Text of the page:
"How many of you are seriously planning to be playing after graduating?" Getting right down to business, Doug Lindsay, acting principal trumpet with the CSO, shared generously with a group of jazz and classical brass students for nearly 2 hours. The agenda was mechanics and fundamentals, the invaluable nuts and bolts of successful playing. Many practical helps and concepts were discussed and demonstrated. Several students played for him and received his excellent critique and friendly encouragement. Each one improved amazingly after only a few comments and a couple of "do it like this" demonstrations. A well played note is worth a thousand words!
Playing a brass instrument is not rocket science, but 5 essentials, he points out, are vital to master: chops, air, tongue, reading skills (brain), and heart. Obviously a fine teacher as well as a polished performer, Doug explained his approach to what he says is the best way to earn a living imaginable, other than golf.
Some of his helpful shop talk hints: Use firm corners. Aim the air squarely at the hole in the mouthpiece with both lips sharing the work load somewhat equally. Air should be gently released to start a note, rather than "attacking" it, so as to avoid the all too familiar "thud" or sputter. Avoid being glued to the printed page, but look ahead. Even look away from the stand and into the audience. Consider the forest rather than inspecting every leaf. Learn to enjoy what you do. Nurture and bring to work the attitude of loving your work, loving the music. Like others who have presented classes in recent months, Doug stressed the importance of art of listening. Listening to all kinds of music with discerning ears.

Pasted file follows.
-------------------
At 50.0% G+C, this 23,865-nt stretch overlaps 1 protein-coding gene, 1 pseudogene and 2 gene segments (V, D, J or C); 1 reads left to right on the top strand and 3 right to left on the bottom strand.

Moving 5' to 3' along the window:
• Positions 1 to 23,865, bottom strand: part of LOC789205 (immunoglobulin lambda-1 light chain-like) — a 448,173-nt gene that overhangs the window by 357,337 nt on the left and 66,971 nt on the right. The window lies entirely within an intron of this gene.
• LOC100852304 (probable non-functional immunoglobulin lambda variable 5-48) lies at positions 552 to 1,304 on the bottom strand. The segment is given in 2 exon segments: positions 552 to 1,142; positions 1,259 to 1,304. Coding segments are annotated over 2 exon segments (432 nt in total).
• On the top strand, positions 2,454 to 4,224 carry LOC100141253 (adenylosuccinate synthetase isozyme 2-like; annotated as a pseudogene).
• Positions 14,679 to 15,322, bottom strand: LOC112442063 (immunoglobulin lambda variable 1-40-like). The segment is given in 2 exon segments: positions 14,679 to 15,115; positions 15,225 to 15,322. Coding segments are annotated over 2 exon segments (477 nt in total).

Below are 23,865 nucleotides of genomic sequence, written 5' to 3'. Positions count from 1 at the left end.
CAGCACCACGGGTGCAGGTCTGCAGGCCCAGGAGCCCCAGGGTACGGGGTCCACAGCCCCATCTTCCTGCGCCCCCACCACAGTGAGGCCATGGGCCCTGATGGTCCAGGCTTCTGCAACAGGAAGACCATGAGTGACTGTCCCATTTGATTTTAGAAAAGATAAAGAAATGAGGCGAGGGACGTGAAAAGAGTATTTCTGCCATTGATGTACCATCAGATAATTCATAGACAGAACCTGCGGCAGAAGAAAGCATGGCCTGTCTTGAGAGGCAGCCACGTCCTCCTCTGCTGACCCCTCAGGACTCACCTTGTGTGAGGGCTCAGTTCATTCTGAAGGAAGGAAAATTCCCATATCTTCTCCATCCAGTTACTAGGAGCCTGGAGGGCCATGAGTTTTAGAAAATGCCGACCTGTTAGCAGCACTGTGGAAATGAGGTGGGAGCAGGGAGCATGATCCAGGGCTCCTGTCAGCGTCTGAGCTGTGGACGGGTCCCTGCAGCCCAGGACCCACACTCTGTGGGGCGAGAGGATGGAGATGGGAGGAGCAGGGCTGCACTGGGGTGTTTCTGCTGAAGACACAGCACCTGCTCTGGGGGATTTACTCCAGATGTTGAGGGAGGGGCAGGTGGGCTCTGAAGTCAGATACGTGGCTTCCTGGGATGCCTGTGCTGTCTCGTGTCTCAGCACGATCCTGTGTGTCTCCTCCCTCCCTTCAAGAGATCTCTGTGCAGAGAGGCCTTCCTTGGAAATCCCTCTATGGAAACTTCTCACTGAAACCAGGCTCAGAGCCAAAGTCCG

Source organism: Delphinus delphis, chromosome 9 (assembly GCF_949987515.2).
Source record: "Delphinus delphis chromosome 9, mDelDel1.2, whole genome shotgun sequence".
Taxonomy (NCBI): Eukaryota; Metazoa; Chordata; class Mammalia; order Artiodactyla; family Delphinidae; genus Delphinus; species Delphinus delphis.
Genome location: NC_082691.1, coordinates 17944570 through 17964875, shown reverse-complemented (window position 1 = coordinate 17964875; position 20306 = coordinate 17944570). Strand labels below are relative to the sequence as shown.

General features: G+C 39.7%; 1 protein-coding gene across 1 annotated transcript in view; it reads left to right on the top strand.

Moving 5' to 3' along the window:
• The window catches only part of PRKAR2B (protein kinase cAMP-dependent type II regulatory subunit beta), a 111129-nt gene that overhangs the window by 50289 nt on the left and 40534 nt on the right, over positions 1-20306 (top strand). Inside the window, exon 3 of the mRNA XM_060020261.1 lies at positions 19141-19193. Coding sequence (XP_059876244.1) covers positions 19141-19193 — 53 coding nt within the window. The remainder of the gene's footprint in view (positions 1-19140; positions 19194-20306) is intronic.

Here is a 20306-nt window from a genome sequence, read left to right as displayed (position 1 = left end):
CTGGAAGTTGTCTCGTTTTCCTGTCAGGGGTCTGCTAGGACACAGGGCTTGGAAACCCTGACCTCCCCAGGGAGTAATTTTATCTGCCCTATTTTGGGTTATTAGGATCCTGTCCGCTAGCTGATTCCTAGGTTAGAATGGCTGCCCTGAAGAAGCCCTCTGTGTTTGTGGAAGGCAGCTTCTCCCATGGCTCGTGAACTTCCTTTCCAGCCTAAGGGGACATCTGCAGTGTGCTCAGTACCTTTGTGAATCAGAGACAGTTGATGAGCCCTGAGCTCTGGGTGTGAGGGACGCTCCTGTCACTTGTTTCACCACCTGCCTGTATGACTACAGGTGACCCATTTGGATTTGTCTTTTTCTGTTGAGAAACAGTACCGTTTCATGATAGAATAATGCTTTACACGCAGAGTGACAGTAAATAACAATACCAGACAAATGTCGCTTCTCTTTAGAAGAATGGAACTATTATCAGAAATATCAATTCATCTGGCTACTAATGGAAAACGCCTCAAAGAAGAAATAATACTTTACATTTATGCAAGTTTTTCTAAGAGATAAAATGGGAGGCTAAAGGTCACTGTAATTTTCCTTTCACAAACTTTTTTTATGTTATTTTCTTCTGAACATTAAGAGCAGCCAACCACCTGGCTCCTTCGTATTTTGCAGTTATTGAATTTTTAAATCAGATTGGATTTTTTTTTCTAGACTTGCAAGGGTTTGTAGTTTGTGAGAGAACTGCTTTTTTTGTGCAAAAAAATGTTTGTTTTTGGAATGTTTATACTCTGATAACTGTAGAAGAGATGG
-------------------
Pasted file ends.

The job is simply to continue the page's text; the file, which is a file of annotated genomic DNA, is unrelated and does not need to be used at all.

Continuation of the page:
Concerning articulation, more often than not, the tongue is over used and interferes with tone. Clean precise articulation is needed and was wonderfully demonstrated. The main topic of the day turned out to be air, and how to use it right. Playing the "air trumpet" was a great teaching and self teaching tool - blowing and articulating without the trumpet.
He had some excellent intuitive suggestions for a jazz improv solo: the use of silence, more variety of dynamics and busyness, color, and ways for maintaining the audience's interest.
I was pleasantly reminded of the ease and relaxed approach that is a mark of great brass players. After holding a high F, he was immediately able to pull the horn down and quickly resume talking as if playing was no big deal. For Mr. Lindsay it isn't. As always, Doug sounds great and makes it look easy.